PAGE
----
Why Are You Terrified?

The Word Pronounced

Today’s readings deal with two kinds of fear. The first is the fear that the prophet asserts the people of Israel should have because of their transgressions against the law of God. After all that their God has done for them, the people have not returned to Him but have gone their own way. God responds, “so now I will deal with you in my own way, O Israel! And since I deal thus with you, prepare to meet your God, O Israel.” (Am 4:11-12). One is reminded of the line from The Messiah, “Who will endure the day of His coming?”

My Soul Trusts in His Word

The second kind of fear is rooted in lack of faith and trust in God. I recall having conversations with some of my sisters about the fact that our little cat has no idea that we are operating for her welfare when we take her to the vet or when we packed her up to bring her with us to a new home. She only knows that she wants to run and hide when the carrier comes out. Showing surprising strength, she braces her feet against the opening of the carrier, hoping to avoid being eased inside.

I was reminded of this recently when another sister and I had to catch some of our ducks (no easy feat) in order to treat foot injuries. They, of course, did not understand why we were trying to herd them into a corner and so tried to flee, with much squawking and flapping of wings as they tumbled over each other. Eventually, we caught the ones we needed, and the rest of the flock showed its disapproval by staying for several days as far away as it could on the other side of the pond.

What Sort of Man is This?

We are not animals or birds and have more at our disposal than instinct or the raw impulse for “flight or fight.” We can choose to trust, even when it feels like everything around us is swamped and we are perishing. How often, when faced with adversity, do we thrash about, succumbing to anxiety and fear? We don’t remember to say “Jesus, I trust in you,” or even “Lord, save us!” Animals can trust, too, but the level of their trust is related to things outside themselves, such as how we treat them. We can respond from inside, from the faith that is a gift of our relationship with God. Pray for the ability to do this so that the Lord will not have occasion to rebuke us for our lack of faith nor have us face the consequences of a failure to turn to Him.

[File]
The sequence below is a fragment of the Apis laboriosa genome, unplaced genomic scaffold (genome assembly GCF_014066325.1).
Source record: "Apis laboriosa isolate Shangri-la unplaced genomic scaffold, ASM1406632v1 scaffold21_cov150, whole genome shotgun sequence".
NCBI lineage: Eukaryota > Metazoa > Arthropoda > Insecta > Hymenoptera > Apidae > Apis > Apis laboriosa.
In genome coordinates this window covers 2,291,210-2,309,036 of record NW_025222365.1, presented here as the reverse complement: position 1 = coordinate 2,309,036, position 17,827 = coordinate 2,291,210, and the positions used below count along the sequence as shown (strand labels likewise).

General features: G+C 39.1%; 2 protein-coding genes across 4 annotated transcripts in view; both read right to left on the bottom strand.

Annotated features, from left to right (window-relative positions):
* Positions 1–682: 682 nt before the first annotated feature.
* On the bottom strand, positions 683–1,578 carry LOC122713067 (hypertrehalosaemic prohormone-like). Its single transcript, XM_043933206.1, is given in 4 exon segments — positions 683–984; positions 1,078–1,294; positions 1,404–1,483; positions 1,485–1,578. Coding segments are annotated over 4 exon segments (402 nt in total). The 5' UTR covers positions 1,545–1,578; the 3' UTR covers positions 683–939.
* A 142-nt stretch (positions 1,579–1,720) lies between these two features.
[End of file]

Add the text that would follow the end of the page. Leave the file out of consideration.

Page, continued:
[Readings: Am 3:1-8; 4:11-12; Mt 8:23-27]

Sister Veronica Schueler, F.S.E.

Sister Veronica Schueler, F.S.E. is the Chancellor of the Archdiocese of Portland in Oregon, where her responsibilities include oversight of the archives and general record-keeping, as well as mission outreach. She is also the Episcopal Delegate for Religious Communities and for Catholic Health Care. She earned a certificate in bioethics from the National Catholic Bioethics Center and is engaged in addressing bioethical issues for the Archdiocese. She graduated cum laude from the Western Michigan University Cooley Law School in 1993. Admitted to the bars of several states, she has 15 years of experience practicing immigration law. She is a member of the Franciscan Sisters of the Eucharist, a pontifical religious community with its Motherhouse in Connecticut and a local center in Bridal Veil, Oregon.

1 Comment

  1. LH G on June 28, 2022 at 9:04 am

    This is what we need, More christain Ladies dedicated to Our Lord. Sister is using her gift what the Holy Spirit has given her.
    some ladies uses their gifts to create animosity in the church with the Pastor and his sheep. thank you sister Veronica, we need mire like you, who is not afraid to wipe the face of Christ during his passion.


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